Moreover, each year Florida sets interest rates payable on judgments. Currently, the fixed interest rate is 4.75% per annum until it is paid or renewed. Note also that an unsatisfied judgment does not last forever. An unsatisfied judgment in the state of Florida will last for 20 years from the stamped date. If the judgment remains unsatisfied nearing the 20th year, it is advisable that you bring an “action on the judgment” in the same court in order to obtain a new judgment. This procedure will extend the judgment for another 20 years. At that point, you may be entitled to the new interest rate assigned for that year. Although your judgment is valid for twenty years, as stated above, it is only a lien on real property for ten years and then you must re-record for the lien to attach to the property for the one ten year renewable period that is allowed. There are different requirements as it relates to personal property which can be found in Florida Statute Section 55.204.

Once you attach a lien to the judgment debtor’s property and foreclose on said lien, there will be a judicial sale of the property. The proceeds from the sale will be distributed as stated in the Final Order which usually provides that costs are paid and then you will receive your judgment amount, subject to any superior lien being satisfied first. Any surplus will first go first to those lien holders that are junior to your lien and then to the purchaser of the property. However, the purchaser of the property will have to take it subject to any senior lien holders who have priority over your judgment lien. This is a summary of how to collect on a judgment in Florida. Please be advised that there are certain types of property that are exempt from collection and other requirements as it relates to collecting on a judgment and you should contact an attorney regarding the same.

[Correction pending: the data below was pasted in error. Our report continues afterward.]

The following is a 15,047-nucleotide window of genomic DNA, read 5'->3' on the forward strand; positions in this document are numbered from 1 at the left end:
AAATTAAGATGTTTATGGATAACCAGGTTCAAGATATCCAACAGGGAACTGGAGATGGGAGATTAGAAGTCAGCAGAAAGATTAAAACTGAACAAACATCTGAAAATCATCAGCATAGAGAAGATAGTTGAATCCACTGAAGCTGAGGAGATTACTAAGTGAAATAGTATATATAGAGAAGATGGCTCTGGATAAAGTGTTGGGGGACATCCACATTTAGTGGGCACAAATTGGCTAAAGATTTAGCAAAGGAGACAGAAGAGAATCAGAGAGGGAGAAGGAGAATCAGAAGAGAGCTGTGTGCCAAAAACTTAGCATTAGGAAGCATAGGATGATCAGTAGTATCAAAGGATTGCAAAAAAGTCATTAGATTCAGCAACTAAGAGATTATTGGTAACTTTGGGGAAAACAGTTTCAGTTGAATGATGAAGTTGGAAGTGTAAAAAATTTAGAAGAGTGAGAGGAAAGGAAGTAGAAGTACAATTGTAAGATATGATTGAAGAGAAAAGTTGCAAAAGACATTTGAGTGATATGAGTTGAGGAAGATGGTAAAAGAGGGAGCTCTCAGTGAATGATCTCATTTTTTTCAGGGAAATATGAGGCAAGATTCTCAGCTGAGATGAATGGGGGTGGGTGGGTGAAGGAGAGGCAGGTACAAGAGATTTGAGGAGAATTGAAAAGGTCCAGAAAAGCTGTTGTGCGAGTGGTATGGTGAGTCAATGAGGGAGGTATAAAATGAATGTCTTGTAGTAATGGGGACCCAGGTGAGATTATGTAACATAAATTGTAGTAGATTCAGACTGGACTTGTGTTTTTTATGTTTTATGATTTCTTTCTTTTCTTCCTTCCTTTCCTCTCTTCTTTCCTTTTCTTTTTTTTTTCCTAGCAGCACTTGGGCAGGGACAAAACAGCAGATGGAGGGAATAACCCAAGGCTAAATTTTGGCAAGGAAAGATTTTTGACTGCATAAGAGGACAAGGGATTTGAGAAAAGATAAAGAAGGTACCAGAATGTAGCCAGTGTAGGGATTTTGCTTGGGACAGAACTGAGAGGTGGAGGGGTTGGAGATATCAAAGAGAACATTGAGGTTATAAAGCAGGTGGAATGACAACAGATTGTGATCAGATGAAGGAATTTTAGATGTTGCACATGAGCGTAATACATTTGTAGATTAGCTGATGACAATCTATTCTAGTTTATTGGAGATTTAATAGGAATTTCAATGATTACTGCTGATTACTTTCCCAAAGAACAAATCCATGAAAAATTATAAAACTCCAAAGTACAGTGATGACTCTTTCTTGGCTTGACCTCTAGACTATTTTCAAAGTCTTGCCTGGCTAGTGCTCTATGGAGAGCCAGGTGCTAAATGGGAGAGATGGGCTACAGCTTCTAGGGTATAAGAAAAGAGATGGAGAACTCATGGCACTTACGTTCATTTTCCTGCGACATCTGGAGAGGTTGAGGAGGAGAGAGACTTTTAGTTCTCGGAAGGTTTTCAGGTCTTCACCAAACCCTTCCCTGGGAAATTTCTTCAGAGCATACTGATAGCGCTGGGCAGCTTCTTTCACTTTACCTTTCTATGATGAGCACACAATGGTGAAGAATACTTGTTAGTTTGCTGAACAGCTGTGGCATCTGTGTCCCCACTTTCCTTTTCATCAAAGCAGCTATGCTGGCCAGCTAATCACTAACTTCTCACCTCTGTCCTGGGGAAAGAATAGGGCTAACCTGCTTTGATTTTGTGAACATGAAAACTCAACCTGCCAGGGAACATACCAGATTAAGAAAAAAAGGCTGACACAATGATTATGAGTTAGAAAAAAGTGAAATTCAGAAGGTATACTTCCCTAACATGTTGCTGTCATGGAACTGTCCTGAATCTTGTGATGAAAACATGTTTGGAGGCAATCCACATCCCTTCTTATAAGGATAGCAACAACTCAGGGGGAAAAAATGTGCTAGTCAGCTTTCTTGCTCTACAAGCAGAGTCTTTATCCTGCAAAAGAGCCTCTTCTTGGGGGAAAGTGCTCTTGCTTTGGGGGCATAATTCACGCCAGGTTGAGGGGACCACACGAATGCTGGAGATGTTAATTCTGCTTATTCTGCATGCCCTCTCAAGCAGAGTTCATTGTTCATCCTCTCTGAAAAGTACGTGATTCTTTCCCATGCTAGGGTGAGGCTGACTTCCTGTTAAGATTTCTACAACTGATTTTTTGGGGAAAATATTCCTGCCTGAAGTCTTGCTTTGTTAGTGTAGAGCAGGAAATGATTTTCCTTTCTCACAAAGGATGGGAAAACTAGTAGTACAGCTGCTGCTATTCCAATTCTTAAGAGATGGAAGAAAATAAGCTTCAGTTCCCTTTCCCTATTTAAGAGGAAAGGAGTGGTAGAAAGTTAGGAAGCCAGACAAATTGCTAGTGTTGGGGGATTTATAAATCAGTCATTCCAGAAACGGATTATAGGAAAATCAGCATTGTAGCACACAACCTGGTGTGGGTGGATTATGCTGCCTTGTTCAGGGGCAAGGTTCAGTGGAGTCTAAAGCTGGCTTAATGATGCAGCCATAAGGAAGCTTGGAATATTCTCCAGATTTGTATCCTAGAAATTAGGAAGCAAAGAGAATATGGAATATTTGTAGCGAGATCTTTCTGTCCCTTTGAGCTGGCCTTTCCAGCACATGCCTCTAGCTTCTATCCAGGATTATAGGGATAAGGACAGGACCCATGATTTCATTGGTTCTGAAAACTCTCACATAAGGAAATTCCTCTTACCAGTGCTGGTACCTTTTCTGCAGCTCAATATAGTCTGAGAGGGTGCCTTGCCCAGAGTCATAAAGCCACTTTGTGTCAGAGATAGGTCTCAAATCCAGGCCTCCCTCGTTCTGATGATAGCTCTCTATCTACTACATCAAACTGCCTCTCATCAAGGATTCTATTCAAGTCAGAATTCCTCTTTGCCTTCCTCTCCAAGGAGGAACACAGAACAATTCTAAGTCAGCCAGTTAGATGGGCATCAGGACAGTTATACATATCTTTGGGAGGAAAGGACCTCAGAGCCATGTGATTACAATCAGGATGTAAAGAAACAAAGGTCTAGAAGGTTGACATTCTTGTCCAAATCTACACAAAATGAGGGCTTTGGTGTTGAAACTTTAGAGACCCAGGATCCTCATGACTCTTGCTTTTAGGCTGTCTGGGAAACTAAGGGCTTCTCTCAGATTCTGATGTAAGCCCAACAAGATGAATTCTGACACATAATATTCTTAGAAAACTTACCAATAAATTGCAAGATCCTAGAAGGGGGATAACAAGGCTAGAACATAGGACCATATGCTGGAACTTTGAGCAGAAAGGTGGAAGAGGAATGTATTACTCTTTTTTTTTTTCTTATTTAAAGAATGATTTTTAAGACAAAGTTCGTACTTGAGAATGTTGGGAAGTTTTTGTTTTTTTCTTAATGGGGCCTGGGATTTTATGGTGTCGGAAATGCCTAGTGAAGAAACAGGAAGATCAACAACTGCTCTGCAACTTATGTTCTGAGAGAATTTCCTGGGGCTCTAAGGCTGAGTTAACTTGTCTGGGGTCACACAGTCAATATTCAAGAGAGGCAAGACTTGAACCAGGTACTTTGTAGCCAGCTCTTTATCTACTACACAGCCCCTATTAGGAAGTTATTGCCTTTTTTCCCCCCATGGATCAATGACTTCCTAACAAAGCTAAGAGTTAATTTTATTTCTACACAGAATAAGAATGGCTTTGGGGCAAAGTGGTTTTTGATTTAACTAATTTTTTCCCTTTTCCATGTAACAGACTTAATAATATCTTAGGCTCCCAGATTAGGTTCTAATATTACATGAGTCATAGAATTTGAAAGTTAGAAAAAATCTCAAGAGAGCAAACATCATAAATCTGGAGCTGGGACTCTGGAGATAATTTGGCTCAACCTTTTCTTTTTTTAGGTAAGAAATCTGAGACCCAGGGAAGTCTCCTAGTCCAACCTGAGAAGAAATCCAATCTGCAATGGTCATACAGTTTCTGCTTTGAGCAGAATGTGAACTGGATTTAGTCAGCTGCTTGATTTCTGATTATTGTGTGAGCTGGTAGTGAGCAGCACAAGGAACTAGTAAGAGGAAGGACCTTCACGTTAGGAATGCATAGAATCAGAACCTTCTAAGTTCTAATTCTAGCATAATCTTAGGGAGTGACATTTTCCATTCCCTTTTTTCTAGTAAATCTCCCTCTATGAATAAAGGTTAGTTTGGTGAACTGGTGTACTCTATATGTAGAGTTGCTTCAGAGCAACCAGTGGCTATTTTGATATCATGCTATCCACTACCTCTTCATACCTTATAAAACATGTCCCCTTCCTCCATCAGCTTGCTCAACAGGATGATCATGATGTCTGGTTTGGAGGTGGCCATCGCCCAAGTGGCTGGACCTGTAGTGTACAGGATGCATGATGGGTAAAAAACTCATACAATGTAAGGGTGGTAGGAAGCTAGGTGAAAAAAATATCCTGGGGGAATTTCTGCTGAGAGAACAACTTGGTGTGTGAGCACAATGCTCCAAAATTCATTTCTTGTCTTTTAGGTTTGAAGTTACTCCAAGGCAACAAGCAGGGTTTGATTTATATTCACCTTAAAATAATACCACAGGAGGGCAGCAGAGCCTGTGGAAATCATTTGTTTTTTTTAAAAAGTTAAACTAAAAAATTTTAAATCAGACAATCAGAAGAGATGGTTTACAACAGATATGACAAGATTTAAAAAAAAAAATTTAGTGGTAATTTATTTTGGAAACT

By: Stephanie L. Cook


Written by

Stephanie Cook

Stephanie specializes in the expansive field of civil litigation. Her work includes everything from medical malpractice, wrongful death and personal injury to intellectual property, contract disputes and products liability, commercial foreclosures, and all types of commercial litigation. In this highly diverse area of practice, Stephanie relies on a passionate and dedicated approach with clients along with a stellar classroom experience at Barry University. There, she was cum laude and class Valedictorian while also serving as Note and Comment Editor of the Barry Law Review. Additionally, as a student, she was a top Moot Court national competitor and argued an amicus brief before the U.S. Court of Appeals for the Armed Forces in U.S. v. Long, 64 M.J. 57, September 2006.